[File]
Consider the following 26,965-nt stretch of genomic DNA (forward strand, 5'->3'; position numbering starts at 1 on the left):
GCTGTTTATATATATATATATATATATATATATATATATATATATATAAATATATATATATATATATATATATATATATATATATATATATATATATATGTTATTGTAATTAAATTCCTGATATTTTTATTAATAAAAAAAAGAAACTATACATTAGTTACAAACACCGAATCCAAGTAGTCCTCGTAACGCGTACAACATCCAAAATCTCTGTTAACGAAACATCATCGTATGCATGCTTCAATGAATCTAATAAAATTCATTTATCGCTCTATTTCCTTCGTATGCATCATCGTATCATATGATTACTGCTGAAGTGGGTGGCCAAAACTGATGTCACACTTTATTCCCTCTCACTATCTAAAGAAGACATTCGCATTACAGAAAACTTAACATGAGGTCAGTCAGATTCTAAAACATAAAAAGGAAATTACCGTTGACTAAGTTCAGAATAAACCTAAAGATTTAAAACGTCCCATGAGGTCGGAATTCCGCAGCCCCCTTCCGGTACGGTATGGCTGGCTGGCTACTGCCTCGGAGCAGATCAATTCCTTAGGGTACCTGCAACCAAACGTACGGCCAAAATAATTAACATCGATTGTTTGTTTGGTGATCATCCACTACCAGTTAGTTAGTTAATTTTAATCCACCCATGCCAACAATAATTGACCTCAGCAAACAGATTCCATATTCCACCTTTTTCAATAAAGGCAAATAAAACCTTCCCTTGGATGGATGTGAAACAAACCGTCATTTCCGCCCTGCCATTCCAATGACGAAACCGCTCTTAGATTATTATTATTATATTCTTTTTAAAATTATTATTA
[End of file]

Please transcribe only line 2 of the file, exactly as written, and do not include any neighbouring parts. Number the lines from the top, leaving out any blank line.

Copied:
GCTGTTTATATATATATATATATATATATATATATATATATATATATAAATATATATATATATATATATATATATATATATATATATATATATATATATGTTATTGTAATTAAATTCCTGATATTTTTATTAATAAAAAAAAGAAACTATACATTAGTTACAAACACCGAATCCAAGTAGTCCTCGTAACGCGTACAACATCCAAAATCTCTGTTAACGAAACATCATCGTATGCATGCTTCAATGAATCTAATAAAATTCATTTATCGCTCTATTTCCTTCGTATGCATCATCGTATCATATGATTACTGCTGAAGTGGGTGGCCAAAACTGATGTCACACTTTATTCCCTCTCACTATCTAAAGAAGACATTCGCATTACAGAAAACTTAACATGAGGTCAGTCAGATTCTAAAACATAAAAAGGAAATTACCGTTGACTAAGTTCAGAATAAACCTAAAGATTTAAAACGTCCCATGAGGTCGGAATTCCGCAGCCCCCTTCCGGTACGGTATGGCTGGCTGGCTACTGCCTCGGAGCAGATCAATTCCTTAGGGTACCTGCAACCAAACGTACGGCCAAAATAATTAACATCGATTGTTTGTTTGGTGATCATCCACTACCAGTTAGTTAGTTAATTTTAATCCACCCATGCCAACAATAATTGACCTCAGCAAACAGATTCCATATTCCACCTTTTTCAATAAAGGCAAATAAAACCTTCCCTTGGATGGATGTGAAACAAACCGTCATTTCCGCCCTGCCATTCCAATGACGAAACCGCTCTTAGATTATTATTATTATATTCTTTTTAAAATTATTATTA